Lymphoma 27 19 70 CCR 
DiagnosisTotal No. of patientsOutcome
No. of patients treated%Status
Acute myeloid leukemia 50 14 28 CCR 
Acute lymphoblastic leukemia 75 52 69 CCR 
Severe aplastic anemia 15 40 Alive 
Sickle cell disease 80 20 25 Received exchange transfusion 
Lymphoma 27 19 70 CCR 

CCR, continuous complete remission.

Objectives

One of the most important objectives is building capacity in western Madhya Pradesh to provide affordable and effective SCTs for children and young adults with aplastic anemia, relapsed leukemia, and thalassemia.

Methods

The first step is to perform financial and social screening of patients and donors. This is managed by the Stem Cell Transplant Unit of the Department of Medical Oncology, SAIMS. The TYAcan Foundation provides multifaceted support, including financial help, advocacy, counseling, dietary support, donation of blood components on short notice, and accommodations in local hostels. It also provided salaries for nurses (through grants) and secured their services.

Capacity building

Two clinicians (doctorate of medicine medical oncology students) were trained at the Department of Haematology, Tata Memorial Centre, Mumbai, to enable them to treat at least 25 patients who have acute leukemia every year, and they gained experience in providing care for patients with neutropenia. In 2018, the visiting Venous Access Device (VAD) Nursing Head of Tata Memorial Centre trained 4 nurses to use devices necessary for drawing blood and to manage patients with neutropenia. Between 2014 and 2019, medical professionals received training in transfusion medicine; subsequently, they were able to perform ∼1800 platelet apheresis procedures, 30 stem cell collections, 10 leukapheresis procedures, and 20 exchange transfusions. In 2017, 1 dietician received training in nutrition for immunosuppressed patients.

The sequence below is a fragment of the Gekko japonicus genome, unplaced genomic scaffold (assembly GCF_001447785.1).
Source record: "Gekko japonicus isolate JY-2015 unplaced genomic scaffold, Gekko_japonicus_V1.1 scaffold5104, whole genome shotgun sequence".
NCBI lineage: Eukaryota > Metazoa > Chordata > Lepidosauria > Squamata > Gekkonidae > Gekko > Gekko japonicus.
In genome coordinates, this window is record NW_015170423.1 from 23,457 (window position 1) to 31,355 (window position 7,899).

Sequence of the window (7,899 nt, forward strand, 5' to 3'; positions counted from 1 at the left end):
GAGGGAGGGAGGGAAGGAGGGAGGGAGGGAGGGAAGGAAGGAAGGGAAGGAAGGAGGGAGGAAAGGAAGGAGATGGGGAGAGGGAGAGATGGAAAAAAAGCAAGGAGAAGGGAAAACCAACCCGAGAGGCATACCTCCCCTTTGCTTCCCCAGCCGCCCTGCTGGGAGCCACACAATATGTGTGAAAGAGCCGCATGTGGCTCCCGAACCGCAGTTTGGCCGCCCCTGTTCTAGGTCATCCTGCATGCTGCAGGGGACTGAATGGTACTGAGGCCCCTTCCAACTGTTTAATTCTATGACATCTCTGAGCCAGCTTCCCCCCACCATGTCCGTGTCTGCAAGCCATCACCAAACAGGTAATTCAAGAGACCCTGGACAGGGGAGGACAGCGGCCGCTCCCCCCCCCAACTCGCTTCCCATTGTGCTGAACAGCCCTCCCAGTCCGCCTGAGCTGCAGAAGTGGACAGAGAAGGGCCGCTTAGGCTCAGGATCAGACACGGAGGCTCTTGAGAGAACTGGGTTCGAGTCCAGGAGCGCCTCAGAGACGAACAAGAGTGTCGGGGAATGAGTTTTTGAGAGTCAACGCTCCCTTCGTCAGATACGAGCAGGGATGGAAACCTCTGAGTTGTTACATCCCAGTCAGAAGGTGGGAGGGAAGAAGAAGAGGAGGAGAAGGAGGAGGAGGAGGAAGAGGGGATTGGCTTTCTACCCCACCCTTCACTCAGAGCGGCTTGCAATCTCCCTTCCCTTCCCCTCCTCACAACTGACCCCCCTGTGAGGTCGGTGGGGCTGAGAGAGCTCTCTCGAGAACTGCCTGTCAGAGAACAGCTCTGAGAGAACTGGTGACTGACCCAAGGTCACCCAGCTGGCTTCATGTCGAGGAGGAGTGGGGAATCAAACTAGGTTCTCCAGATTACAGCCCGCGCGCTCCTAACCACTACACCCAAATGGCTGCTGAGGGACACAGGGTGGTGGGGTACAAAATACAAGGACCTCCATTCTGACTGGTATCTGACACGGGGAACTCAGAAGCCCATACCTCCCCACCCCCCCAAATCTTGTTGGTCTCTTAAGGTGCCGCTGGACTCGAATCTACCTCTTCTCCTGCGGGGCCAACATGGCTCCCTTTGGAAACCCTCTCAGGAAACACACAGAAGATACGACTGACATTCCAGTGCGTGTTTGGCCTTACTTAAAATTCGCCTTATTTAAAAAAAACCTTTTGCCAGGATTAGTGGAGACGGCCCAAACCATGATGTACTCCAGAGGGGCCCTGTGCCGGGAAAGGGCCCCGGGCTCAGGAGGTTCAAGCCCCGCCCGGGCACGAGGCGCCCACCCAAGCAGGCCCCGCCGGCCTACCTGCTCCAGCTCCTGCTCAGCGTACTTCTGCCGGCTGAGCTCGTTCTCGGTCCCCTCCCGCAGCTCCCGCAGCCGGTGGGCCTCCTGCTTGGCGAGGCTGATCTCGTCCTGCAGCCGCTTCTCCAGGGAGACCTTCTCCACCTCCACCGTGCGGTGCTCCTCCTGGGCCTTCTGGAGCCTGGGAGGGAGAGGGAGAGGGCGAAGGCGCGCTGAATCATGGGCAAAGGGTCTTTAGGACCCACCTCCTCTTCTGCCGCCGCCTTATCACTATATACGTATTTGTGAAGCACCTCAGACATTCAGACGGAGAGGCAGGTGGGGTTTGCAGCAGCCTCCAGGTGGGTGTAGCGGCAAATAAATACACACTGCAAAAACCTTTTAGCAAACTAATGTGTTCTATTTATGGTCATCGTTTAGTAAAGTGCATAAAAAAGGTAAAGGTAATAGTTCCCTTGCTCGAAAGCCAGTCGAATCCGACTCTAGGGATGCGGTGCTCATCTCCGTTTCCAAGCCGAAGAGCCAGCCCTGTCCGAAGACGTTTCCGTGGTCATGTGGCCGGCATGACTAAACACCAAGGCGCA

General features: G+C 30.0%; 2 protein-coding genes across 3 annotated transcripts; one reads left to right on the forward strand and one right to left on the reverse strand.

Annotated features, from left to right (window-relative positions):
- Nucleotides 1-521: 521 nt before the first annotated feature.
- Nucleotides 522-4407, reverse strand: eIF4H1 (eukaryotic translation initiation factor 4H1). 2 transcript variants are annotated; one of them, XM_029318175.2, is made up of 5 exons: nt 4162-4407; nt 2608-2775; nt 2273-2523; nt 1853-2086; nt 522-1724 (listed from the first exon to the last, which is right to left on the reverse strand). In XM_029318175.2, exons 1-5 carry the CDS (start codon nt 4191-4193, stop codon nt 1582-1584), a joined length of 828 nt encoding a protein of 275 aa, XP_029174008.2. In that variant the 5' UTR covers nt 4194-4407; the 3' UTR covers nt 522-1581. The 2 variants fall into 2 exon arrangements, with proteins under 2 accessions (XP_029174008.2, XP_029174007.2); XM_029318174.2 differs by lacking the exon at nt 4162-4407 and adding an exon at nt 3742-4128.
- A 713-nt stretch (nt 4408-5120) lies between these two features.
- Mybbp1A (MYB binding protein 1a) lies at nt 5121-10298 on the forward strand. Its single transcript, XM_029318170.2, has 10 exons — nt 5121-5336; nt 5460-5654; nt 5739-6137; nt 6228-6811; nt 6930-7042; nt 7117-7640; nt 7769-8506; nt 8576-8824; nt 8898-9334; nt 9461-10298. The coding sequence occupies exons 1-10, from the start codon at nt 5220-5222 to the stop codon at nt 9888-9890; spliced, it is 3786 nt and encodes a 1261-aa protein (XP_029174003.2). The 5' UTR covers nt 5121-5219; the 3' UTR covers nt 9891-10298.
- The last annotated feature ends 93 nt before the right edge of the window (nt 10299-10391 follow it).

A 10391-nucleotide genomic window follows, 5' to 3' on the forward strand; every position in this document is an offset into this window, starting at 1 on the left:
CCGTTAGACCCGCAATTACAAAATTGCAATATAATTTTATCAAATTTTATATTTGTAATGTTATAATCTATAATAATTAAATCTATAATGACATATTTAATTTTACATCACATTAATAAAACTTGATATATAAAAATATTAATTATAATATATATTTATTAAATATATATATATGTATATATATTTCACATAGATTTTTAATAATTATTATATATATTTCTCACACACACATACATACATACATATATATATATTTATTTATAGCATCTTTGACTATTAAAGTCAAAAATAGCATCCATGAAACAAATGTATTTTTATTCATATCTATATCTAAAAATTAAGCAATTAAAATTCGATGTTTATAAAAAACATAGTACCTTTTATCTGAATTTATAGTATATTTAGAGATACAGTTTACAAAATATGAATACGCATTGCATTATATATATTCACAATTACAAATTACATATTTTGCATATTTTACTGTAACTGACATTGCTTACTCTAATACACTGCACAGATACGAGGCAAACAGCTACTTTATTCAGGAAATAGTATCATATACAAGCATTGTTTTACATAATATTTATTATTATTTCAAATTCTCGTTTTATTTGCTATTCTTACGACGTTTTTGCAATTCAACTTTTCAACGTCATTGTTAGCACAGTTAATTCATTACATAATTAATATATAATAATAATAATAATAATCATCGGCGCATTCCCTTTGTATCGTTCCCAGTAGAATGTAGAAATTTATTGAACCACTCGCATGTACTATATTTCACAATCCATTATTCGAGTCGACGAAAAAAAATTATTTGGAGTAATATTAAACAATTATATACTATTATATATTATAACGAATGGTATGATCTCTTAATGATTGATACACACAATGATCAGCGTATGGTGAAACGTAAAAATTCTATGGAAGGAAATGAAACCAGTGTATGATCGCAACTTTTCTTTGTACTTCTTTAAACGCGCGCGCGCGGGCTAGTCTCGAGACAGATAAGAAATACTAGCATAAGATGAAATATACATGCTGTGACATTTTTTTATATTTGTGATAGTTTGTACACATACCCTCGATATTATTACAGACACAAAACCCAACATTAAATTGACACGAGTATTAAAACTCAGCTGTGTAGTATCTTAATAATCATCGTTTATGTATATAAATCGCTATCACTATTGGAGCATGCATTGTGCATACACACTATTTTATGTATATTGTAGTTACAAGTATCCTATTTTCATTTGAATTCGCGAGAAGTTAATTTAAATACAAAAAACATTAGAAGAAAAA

TYAcan counselors provided psychological support to young patients and helped prevent them from potentially abandoning treatment. TYAcan provided financial support for salvage therapy before transplantation or to cover transplantation expenses. In addition, a 2-bedroom accommodation was created for young patients with hematologic cancers who had traveled to SAIMS from far-flung districts. Pediatric and young adult oncology patients all across central India travel to SAIMS for treatment.

Summary

The most important achievement of this program to date has been training clinicians and nurses to be skilled in the field of hematologic disorders. There were no such medical professionals in this area previously, but training these professionals is an enduring aspect of the SAIMS program. This program has been made possible by multifaceted endeavors in social entrepreneurship.

Authorship

Conflict-of-interest disclosure: The authors declare no competing financial interests.

Correspondence: B S Ankit, Department of Medical Oncology, Sri Aurobindo Institute of Medical Sciences, Ujjain State Highway, near MR 10 Crossing, Indore, Madhya Pradesh 453555, India; e-mail: bsankit007@gmail.com; and Prakash Chitalkar, Sri Aurobindo Institute of Medical Sciences, Ujjain State Highway, near MR 10 Crossing, Indore, Madhya Pradesh 453555, India; e-mail: prakashchitalkar@gmail.com.